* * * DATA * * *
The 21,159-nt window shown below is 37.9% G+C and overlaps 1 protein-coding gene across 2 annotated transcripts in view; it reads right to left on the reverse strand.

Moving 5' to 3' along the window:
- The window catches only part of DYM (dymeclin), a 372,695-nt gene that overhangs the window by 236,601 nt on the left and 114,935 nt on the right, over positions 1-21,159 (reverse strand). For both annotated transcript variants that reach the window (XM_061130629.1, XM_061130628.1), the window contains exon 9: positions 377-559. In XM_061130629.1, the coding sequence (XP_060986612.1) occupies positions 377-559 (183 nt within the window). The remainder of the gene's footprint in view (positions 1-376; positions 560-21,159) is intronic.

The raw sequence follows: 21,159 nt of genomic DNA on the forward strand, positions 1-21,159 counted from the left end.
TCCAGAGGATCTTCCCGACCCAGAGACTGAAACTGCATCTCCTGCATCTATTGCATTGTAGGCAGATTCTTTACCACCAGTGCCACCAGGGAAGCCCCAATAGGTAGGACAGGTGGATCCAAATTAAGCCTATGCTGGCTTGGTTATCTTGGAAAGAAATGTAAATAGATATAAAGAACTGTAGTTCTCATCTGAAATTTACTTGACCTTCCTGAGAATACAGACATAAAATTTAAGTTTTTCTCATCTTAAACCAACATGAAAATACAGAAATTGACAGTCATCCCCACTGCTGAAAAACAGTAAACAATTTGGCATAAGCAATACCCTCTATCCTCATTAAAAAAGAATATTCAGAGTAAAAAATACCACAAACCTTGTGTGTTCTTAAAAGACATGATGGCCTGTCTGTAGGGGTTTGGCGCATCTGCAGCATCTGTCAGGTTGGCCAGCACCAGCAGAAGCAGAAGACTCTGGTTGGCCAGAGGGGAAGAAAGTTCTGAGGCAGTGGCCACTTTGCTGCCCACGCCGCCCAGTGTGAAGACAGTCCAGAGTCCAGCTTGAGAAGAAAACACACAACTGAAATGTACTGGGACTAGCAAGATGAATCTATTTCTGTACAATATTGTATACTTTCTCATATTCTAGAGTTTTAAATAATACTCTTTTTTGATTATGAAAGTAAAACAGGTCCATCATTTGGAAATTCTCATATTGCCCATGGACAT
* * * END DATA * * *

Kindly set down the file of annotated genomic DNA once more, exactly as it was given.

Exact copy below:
The 21,159-nt window shown below is 37.9% G+C and overlaps 1 protein-coding gene across 2 annotated transcripts in view; it reads right to left on the reverse strand.

Moving 5' to 3' along the window:
- The window catches only part of DYM (dymeclin), a 372,695-nt gene that overhangs the window by 236,601 nt on the left and 114,935 nt on the right, over positions 1-21,159 (reverse strand). For both annotated transcript variants that reach the window (XM_061130629.1, XM_061130628.1), the window contains exon 9: positions 377-559. In XM_061130629.1, the coding sequence (XP_060986612.1) occupies positions 377-559 (183 nt within the window). The remainder of the gene's footprint in view (positions 1-376; positions 560-21,159) is intronic.

The raw sequence follows: 21,159 nt of genomic DNA on the forward strand, positions 1-21,159 counted from the left end.
TCCAGAGGATCTTCCCGACCCAGAGACTGAAACTGCATCTCCTGCATCTATTGCATTGTAGGCAGATTCTTTACCACCAGTGCCACCAGGGAAGCCCCAATAGGTAGGACAGGTGGATCCAAATTAAGCCTATGCTGGCTTGGTTATCTTGGAAAGAAATGTAAATAGATATAAAGAACTGTAGTTCTCATCTGAAATTTACTTGACCTTCCTGAGAATACAGACATAAAATTTAAGTTTTTCTCATCTTAAACCAACATGAAAATACAGAAATTGACAGTCATCCCCACTGCTGAAAAACAGTAAACAATTTGGCATAAGCAATACCCTCTATCCTCATTAAAAAAGAATATTCAGAGTAAAAAATACCACAAACCTTGTGTGTTCTTAAAAGACATGATGGCCTGTCTGTAGGGGTTTGGCGCATCTGCAGCATCTGTCAGGTTGGCCAGCACCAGCAGAAGCAGAAGACTCTGGTTGGCCAGAGGGGAAGAAAGTTCTGAGGCAGTGGCCACTTTGCTGCCCACGCCGCCCAGTGTGAAGACAGTCCAGAGTCCAGCTTGAGAAGAAAACACACAACTGAAATGTACTGGGACTAGCAAGATGAATCTATTTCTGTACAATATTGTATACTTTCTCATATTCTAGAGTTTTAAATAATACTCTTTTTTGATTATGAAAGTAAAACAGGTCCATCATTTGGAAATTCTCATATTGCCCATGGACAT